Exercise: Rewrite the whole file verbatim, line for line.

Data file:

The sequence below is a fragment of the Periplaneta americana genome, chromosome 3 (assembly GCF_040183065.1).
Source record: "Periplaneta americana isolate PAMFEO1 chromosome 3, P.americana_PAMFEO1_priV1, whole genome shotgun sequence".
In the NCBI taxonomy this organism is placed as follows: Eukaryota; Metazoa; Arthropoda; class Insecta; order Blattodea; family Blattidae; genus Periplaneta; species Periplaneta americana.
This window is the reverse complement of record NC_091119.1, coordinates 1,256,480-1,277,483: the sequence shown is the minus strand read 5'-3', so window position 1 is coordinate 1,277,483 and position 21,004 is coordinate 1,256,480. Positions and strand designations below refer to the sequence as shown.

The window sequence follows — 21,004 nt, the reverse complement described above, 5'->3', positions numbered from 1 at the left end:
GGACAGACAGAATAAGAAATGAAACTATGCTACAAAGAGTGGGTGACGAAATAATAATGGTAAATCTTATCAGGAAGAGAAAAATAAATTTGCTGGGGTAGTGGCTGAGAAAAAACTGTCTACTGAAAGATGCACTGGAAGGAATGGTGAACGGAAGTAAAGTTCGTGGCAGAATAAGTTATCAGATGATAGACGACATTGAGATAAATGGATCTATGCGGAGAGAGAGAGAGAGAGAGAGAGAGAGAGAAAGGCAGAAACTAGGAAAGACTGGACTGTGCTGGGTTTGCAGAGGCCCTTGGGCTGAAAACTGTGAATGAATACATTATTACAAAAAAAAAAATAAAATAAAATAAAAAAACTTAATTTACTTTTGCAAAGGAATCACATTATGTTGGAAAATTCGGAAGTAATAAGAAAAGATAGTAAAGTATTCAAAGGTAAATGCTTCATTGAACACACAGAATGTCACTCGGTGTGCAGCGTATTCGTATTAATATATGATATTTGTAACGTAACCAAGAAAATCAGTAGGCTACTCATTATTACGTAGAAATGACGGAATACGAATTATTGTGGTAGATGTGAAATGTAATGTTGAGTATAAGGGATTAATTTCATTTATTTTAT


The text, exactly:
The sequence below is a fragment of the Periplaneta americana genome, chromosome 3 (assembly GCF_040183065.1).
Source record: "Periplaneta americana isolate PAMFEO1 chromosome 3, P.americana_PAMFEO1_priV1, whole genome shotgun sequence".
In the NCBI taxonomy this organism is placed as follows: Eukaryota; Metazoa; Arthropoda; class Insecta; order Blattodea; family Blattidae; genus Periplaneta; species Periplaneta americana.
This window is the reverse complement of record NC_091119.1, coordinates 1,256,480-1,277,483: the sequence shown is the minus strand read 5'-3', so window position 1 is coordinate 1,277,483 and position 21,004 is coordinate 1,256,480. Positions and strand designations below refer to the sequence as shown.

The window sequence follows — 21,004 nt, the reverse complement described above, 5'->3', positions numbered from 1 at the left end:
GGACAGACAGAATAAGAAATGAAACTATGCTACAAAGAGTGGGTGACGAAATAATAATGGTAAATCTTATCAGGAAGAGAAAAATAAATTTGCTGGGGTAGTGGCTGAGAAAAAACTGTCTACTGAAAGATGCACTGGAAGGAATGGTGAACGGAAGTAAAGTTCGTGGCAGAATAAGTTATCAGATGATAGACGACATTGAGATAAATGGATCTATGCGGAGAGAGAGAGAGAGAGAGAGAGAGAGAGAAAGGCAGAAACTAGGAAAGACTGGACTGTGCTGGGTTTGCAGAGGCCCTTGGGCTGAAAACTGTGAATGAATACATTATTACAAAAAAAAAAATAAAATAAAATAAAAAAACTTAATTTACTTTTGCAAAGGAATCACATTATGTTGGAAAATTCGGAAGTAATAAGAAAAGATAGTAAAGTATTCAAAGGTAAATGCTTCATTGAACACACAGAATGTCACTCGGTGTGCAGCGTATTCGTATTAATATATGATATTTGTAACGTAACCAAGAAAATCAGTAGGCTACTCATTATTACGTAGAAATGACGGAATACGAATTATTGTGGTAGATGTGAAATGTAATGTTGAGTATAAGGGATTAATTTCATTTATTTTAT